India is about to deploy almost 500 main battle tanks (MBTs) along its Western and Northern borders with Pakistan.
The move substantially increases a large tank force that is already there and according to analysts could be an indication that India is preparing to activate its ‘Cold Start’ doctrine if required.
Pakistan has already vowed that it would use all the weapons at its disposal to defend it’s country, including nuclear weapons.
“If ever our national security is threatened by advancing foreign forces, Pakistan will use all of its weapons — and I mean all of our weapons — to defend our country,” one of the officials told The Financial Times.
The MBTs have been specifically designed for export by Russia, at a cost of $2 billion, and will join the existing 900 or so T-90S Bhishma tanks currently deployed in the Indian states of Rajasthan and Punjab.
The T-90 is the main battle tank of the Indian Army, replacing the older variants of T-72 and T-55 tanks in the force.
The new tanks will come with new thermal imaging sights and will be divided up into ten new regiments. They will also include a “Make in India” element for integration at the Heavy Vehicles Factory in Avadi near Chennai, according to India Today.
However, the purchase has yet to be cleared by the Defense Acquisition Council, headed by Indian Defense Minister Manohar Parrikar, according to Indian Defence News.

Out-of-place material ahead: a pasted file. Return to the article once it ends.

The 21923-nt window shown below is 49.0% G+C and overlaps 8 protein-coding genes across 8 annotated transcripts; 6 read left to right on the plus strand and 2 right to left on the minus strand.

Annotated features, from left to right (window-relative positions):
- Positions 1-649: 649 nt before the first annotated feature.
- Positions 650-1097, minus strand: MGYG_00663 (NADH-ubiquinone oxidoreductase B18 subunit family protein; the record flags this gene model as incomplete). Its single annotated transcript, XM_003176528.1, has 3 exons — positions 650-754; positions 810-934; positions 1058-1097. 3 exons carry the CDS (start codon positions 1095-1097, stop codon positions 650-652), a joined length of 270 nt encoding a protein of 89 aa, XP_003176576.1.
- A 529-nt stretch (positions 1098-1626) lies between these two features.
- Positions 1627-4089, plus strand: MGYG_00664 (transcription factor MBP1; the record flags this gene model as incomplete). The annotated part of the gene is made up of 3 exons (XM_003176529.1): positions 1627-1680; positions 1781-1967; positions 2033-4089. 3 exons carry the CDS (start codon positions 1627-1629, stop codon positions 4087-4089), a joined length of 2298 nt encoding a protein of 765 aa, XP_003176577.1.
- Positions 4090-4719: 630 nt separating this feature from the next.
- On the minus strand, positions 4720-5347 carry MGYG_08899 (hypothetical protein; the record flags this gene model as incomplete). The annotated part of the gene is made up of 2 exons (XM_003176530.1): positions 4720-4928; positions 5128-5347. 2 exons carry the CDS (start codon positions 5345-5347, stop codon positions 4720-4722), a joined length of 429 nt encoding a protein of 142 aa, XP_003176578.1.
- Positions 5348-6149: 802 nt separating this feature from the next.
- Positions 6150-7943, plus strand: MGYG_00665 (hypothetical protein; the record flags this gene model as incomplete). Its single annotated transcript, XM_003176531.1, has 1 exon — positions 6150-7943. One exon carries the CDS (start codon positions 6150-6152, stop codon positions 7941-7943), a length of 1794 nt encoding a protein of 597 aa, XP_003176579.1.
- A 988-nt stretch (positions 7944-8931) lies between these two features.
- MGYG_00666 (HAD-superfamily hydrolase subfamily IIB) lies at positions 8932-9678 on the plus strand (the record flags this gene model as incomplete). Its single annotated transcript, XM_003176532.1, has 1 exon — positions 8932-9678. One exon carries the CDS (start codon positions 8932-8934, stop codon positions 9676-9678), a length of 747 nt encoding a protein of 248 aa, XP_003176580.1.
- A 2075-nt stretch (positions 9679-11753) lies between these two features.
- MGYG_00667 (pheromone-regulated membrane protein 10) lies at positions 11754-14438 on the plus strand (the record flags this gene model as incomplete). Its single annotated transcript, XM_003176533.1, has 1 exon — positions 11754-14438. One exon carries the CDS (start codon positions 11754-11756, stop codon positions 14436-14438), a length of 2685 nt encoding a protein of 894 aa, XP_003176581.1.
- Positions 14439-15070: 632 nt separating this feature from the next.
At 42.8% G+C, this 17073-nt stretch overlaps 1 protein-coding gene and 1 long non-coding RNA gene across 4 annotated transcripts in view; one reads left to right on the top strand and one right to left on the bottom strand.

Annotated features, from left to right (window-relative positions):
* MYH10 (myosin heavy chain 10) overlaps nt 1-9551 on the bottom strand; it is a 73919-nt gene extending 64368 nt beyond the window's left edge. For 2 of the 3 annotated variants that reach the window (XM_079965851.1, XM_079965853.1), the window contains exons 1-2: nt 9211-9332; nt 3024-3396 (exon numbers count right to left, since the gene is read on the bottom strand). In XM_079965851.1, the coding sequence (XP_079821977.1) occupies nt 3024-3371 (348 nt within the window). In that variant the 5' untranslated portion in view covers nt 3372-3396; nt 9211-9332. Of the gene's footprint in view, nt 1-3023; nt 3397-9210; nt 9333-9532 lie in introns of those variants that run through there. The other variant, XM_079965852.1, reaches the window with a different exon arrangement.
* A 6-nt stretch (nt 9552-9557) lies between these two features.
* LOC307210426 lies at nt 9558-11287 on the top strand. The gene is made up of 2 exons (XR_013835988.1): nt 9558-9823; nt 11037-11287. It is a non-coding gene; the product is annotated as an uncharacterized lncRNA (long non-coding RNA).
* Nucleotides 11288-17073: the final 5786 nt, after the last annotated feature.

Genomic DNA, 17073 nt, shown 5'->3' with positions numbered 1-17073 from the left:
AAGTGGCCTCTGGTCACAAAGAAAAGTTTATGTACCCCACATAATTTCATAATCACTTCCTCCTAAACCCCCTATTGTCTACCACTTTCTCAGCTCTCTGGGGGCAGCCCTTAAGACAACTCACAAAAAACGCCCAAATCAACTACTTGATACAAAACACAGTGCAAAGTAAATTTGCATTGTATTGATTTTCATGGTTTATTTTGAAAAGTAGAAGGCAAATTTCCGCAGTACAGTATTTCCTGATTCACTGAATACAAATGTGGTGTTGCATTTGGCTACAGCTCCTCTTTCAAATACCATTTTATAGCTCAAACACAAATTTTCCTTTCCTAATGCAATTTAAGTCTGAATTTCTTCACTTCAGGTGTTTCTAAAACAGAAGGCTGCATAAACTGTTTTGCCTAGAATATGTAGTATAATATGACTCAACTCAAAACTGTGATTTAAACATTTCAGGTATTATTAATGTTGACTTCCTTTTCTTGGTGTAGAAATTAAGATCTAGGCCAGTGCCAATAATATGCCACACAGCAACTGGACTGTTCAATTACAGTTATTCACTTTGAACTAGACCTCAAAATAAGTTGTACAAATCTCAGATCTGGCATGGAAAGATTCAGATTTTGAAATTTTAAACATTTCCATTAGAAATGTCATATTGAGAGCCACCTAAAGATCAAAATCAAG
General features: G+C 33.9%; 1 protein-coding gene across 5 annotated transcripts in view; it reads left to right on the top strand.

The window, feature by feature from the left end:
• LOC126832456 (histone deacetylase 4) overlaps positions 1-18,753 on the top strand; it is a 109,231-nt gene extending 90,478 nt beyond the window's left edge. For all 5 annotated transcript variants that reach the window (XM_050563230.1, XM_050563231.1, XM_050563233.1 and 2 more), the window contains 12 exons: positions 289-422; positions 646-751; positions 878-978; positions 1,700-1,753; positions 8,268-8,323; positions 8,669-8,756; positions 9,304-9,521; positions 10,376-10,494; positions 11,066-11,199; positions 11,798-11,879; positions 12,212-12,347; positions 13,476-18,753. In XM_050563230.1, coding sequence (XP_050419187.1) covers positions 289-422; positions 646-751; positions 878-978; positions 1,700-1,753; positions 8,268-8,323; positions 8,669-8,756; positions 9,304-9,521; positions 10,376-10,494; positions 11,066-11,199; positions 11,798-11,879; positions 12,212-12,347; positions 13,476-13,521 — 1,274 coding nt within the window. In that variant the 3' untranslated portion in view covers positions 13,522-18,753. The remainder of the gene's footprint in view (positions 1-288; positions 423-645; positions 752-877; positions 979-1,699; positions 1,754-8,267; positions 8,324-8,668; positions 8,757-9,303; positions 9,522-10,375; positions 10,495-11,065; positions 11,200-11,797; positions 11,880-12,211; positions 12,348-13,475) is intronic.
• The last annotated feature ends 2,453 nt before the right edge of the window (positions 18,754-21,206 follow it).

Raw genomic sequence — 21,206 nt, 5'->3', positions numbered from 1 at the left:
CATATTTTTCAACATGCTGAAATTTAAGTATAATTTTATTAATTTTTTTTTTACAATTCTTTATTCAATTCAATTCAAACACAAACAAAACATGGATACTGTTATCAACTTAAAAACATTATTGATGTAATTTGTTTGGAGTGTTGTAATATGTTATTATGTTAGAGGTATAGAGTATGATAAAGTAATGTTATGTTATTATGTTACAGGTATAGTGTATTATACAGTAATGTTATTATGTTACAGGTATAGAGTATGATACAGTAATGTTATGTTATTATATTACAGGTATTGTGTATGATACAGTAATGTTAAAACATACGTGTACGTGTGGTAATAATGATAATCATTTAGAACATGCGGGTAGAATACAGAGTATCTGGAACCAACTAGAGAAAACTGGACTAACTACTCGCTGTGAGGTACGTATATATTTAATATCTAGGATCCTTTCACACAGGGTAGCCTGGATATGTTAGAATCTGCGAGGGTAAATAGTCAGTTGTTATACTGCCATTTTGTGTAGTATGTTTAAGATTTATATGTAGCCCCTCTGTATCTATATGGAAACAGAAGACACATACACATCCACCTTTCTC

Analysts say the significant increase in tank capability at the border could indicate India is preparing to activate its ‘Cold Start’ doctrine if required.
The military doctrine was developed in the event of conflict with Pakistan and is a strategy that calls on India’s conventional forces to perform holding attacks before international intervention or before nuclear retaliation from Pakistan.
India has consistently denied having such a stance, but in 2011 Army chief General V K Singh admitted there was a ‘proactive strategy’ in place.
Earlier this month, India’s newly appointed Army chief, General Bipin Rawat, admitted in an interview with India Today, that the “Cold Start doctrine exists for conventional military operations.”
The deployment of Indian tanks would be key to the strategy as they are the key offensive assets to launch rapid attacks in Pakistani territory.
Pakistan threatened nuclear warfare on India last September, as the 70 year old tensions flared up following Indian armed forces strikes against alleged terrorists operating from Pakistani territory.
“We will destroy India if it dares to impose war on us,” Pakistan Defence Minister Khawaj Asif said.
“Pakistan army is fully prepared to answer any misadventure of India. We have not made atomic device to display in a showcase. If a such a situation arises we will use it (nuclear weapons) and eliminate India.”